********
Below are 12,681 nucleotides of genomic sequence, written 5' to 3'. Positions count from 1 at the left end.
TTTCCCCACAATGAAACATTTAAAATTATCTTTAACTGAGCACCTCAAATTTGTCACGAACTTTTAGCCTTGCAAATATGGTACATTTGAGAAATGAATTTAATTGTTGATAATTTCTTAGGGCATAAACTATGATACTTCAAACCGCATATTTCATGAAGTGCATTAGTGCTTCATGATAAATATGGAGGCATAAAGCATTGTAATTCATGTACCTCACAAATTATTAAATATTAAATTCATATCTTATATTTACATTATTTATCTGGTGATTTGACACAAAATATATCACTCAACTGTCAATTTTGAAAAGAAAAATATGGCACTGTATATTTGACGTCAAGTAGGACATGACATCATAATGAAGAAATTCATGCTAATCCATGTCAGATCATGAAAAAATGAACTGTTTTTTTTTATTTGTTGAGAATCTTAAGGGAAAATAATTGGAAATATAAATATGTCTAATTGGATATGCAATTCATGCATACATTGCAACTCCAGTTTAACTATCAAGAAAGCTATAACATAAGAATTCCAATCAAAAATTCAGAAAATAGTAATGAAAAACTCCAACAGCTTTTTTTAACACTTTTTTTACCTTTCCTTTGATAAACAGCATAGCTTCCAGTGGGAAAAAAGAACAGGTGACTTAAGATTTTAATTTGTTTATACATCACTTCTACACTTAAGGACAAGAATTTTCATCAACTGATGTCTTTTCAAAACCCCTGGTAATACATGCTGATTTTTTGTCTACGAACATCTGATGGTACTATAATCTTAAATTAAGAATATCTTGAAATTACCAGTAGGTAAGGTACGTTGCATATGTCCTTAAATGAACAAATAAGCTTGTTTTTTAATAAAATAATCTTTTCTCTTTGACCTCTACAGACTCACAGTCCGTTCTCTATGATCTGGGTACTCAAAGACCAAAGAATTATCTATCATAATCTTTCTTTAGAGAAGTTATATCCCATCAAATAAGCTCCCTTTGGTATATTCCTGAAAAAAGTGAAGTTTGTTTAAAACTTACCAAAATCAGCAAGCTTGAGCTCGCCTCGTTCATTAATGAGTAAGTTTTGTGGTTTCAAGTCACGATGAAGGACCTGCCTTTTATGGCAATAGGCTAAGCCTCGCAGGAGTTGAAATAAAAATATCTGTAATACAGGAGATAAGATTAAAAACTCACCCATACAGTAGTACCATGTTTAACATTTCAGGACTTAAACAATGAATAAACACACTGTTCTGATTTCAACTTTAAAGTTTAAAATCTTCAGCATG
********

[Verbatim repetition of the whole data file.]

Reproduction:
Below are 12,681 nucleotides of genomic sequence, written 5' to 3'. Positions count from 1 at the left end.
TTTCCCCACAATGAAACATTTAAAATTATCTTTAACTGAGCACCTCAAATTTGTCACGAACTTTTAGCCTTGCAAATATGGTACATTTGAGAAATGAATTTAATTGTTGATAATTTCTTAGGGCATAAACTATGATACTTCAAACCGCATATTTCATGAAGTGCATTAGTGCTTCATGATAAATATGGAGGCATAAAGCATTGTAATTCATGTACCTCACAAATTATTAAATATTAAATTCATATCTTATATTTACATTATTTATCTGGTGATTTGACACAAAATATATCACTCAACTGTCAATTTTGAAAAGAAAAATATGGCACTGTATATTTGACGTCAAGTAGGACATGACATCATAATGAAGAAATTCATGCTAATCCATGTCAGATCATGAAAAAATGAACTGTTTTTTTTTATTTGTTGAGAATCTTAAGGGAAAATAATTGGAAATATAAATATGTCTAATTGGATATGCAATTCATGCATACATTGCAACTCCAGTTTAACTATCAAGAAAGCTATAACATAAGAATTCCAATCAAAAATTCAGAAAATAGTAATGAAAAACTCCAACAGCTTTTTTTAACACTTTTTTTACCTTTCCTTTGATAAACAGCATAGCTTCCAGTGGGAAAAAAGAACAGGTGACTTAAGATTTTAATTTGTTTATACATCACTTCTACACTTAAGGACAAGAATTTTCATCAACTGATGTCTTTTCAAAACCCCTGGTAATACATGCTGATTTTTTGTCTACGAACATCTGATGGTACTATAATCTTAAATTAAGAATATCTTGAAATTACCAGTAGGTAAGGTACGTTGCATATGTCCTTAAATGAACAAATAAGCTTGTTTTTTAATAAAATAATCTTTTCTCTTTGACCTCTACAGACTCACAGTCCGTTCTCTATGATCTGGGTACTCAAAGACCAAAGAATTATCTATCATAATCTTTCTTTAGAGAAGTTATATCCCATCAAATAAGCTCCCTTTGGTATATTCCTGAAAAAAGTGAAGTTTGTTTAAAACTTACCAAAATCAGCAAGCTTGAGCTCGCCTCGTTCATTAATGAGTAAGTTTTGTGGTTTCAAGTCACGATGAAGGACCTGCCTTTTATGGCAATAGGCTAAGCCTCGCAGGAGTTGAAATAAAAATATCTGTAATACAGGAGATAAGATTAAAAACTCACCCATACAGTAGTACCATGTTTAACATTTCAGGACTTAAACAATGAATAAACACACTGTTCTGATTTCAACTTTAAAGTTTAAAATCTTCAGCATG